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ON FAITH & MEDIA View Comments

Music and Lyrics

By

Source: Catholic News Service

Likable, if featherweight, romantic comedy about a has-been 1980s pop star (Hugh Grant) commissioned to write a song for a reigning pop diva (Haley Bennett) and discovers that his plant lady (Drew Barrymore) has a talent for lyrics, so he enlists her help, and they fall in love in the process. The two leads are effortlessly charming; there's a refreshing absence of romantic conflict and nice message about real values and believing in oneself, but for all that and despite some funny barbs about the music business, the film could have used a bit more wit. Apart from a single implied premarital encounter, writer-director Marc Lawrence's film is mostly devoid of objectionable elements making this acceptable for older adolescents. Aforementioned tryst, some skimpy costuming and gyrating moves from the pop star, brief physical scuffle, mild sexual banter and innuendo. The USCCB Office for Film & Broadcasting classification is A-III -- adults. The Motion Picture Association of America rating is PG-13 -- parents strongly cautioned. Some material may be inappropriate for children under 13.

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George: If Mary Magdalene was the victim of misunderstanding, George is the object of a vast amount of imagination. There is every reason to believe that he was a real martyr who suffered at Lydda in Palestine, probably before the time of Constantine. The Church adheres to his memory, but not to the legends surrounding his life.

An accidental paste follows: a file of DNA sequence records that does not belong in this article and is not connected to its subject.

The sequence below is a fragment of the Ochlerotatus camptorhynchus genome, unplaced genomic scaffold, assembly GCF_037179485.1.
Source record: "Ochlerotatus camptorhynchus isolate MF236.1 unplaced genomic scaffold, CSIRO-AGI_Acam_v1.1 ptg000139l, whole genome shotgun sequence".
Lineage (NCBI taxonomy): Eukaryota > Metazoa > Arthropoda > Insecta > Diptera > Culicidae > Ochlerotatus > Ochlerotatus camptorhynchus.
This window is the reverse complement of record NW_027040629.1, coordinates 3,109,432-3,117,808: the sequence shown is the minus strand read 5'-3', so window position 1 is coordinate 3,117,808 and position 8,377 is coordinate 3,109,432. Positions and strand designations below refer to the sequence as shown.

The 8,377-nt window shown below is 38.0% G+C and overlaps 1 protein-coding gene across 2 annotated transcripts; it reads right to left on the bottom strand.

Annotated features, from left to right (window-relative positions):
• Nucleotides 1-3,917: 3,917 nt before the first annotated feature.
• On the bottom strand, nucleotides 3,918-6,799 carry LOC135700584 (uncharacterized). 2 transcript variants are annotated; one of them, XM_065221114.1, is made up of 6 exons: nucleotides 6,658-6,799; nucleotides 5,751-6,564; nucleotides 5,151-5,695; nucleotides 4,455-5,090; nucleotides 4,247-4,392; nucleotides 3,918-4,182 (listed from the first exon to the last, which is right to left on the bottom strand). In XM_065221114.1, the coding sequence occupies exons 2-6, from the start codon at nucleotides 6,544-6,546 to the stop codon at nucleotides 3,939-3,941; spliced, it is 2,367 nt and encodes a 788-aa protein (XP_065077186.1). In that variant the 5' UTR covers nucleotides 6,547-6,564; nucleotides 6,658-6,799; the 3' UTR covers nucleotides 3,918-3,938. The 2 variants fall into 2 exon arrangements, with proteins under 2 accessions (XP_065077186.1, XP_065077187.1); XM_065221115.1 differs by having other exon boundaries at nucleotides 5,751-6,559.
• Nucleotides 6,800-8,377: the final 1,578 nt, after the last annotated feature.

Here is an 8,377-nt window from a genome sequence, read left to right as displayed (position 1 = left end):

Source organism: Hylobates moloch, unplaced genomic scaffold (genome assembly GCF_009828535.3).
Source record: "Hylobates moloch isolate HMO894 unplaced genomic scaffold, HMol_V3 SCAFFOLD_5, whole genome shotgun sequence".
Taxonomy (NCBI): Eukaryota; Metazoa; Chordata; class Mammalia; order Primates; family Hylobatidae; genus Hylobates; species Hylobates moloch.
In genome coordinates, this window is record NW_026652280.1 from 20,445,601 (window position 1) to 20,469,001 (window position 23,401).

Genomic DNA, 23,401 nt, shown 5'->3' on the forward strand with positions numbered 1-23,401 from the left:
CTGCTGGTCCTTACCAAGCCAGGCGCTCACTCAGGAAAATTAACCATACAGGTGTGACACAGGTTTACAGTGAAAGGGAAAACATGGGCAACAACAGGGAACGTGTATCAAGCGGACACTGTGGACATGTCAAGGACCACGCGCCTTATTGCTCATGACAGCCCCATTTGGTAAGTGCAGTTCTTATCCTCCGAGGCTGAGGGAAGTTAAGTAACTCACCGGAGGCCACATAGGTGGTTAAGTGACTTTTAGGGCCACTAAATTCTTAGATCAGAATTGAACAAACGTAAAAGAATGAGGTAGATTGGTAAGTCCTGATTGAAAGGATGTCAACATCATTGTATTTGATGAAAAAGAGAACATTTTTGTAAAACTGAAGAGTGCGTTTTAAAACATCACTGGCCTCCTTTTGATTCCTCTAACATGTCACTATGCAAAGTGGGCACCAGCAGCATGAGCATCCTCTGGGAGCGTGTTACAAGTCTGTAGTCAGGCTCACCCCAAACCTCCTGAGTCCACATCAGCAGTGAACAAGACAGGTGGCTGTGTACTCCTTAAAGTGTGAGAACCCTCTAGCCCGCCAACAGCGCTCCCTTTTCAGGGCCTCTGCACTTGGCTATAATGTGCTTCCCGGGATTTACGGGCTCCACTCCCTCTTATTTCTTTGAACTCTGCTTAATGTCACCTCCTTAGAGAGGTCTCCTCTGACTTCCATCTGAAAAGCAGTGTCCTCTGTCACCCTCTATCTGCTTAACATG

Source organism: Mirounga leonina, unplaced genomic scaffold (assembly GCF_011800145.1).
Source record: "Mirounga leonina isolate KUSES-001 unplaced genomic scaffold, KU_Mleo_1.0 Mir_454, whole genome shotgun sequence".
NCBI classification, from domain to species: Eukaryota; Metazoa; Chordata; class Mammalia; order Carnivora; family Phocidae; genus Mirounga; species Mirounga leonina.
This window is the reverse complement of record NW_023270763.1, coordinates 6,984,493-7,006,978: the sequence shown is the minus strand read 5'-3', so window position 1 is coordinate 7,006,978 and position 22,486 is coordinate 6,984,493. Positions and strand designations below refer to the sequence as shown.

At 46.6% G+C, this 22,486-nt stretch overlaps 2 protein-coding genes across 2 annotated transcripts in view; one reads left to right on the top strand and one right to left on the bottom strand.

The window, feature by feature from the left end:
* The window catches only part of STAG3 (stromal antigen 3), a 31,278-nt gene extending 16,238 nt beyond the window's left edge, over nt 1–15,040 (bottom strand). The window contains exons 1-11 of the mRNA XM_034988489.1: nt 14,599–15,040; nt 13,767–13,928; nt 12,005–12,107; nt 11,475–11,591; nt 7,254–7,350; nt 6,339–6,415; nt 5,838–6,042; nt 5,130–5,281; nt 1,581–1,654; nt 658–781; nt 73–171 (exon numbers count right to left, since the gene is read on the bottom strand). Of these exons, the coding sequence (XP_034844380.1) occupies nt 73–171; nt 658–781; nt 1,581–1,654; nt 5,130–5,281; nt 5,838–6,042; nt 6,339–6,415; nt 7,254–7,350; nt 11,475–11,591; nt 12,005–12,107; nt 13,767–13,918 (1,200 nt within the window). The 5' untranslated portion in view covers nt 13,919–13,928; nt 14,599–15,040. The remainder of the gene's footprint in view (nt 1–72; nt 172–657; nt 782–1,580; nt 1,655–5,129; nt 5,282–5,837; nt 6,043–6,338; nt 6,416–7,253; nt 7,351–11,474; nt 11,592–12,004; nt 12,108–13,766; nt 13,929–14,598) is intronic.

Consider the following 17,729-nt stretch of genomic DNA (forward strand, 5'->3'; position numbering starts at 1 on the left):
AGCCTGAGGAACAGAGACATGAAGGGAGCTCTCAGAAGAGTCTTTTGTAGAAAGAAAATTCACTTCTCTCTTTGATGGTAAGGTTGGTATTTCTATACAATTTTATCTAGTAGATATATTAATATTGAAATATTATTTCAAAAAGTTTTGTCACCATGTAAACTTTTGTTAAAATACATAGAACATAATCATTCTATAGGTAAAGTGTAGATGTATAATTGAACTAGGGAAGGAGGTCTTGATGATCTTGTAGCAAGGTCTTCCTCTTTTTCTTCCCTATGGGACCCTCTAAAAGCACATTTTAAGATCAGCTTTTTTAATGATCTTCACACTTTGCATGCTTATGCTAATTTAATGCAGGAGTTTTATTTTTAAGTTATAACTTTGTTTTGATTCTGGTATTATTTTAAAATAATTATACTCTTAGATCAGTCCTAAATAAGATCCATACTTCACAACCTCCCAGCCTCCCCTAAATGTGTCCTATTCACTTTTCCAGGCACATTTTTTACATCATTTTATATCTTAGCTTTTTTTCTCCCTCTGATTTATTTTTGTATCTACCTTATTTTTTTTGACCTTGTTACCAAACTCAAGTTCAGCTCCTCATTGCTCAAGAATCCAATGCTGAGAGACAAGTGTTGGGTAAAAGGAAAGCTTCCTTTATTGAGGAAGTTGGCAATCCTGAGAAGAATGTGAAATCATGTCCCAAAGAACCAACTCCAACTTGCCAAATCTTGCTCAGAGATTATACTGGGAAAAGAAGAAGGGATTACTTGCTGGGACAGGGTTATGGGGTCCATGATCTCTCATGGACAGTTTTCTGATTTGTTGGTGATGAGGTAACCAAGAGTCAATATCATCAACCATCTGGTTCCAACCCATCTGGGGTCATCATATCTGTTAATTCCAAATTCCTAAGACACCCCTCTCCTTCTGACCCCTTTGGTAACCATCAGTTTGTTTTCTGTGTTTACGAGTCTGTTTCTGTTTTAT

<p>That he was willing to pay the supreme price to follow Christ is what the Church believes. And it is enough.</p><p></p><p>The story of George's slaying the dragon, rescuing the king's daughter and converting Libya is a 12th-century Italian fable. George was a favorite patron saint of crusaders, as well as of Eastern soldiers in earlier times. He is a patron saint of England, Portugal, Germany, Aragon, Catalonia, Genoa and Venice.</p> American Catholic Blog Jesus was equal to the Father but did not feel it was below his dignity to obey. We cannot be free unless we are able to surrender our will freely to the will of God. We must obey with full freedom in a spirit of unity and submission and through wholehearted free service to Christ.

 
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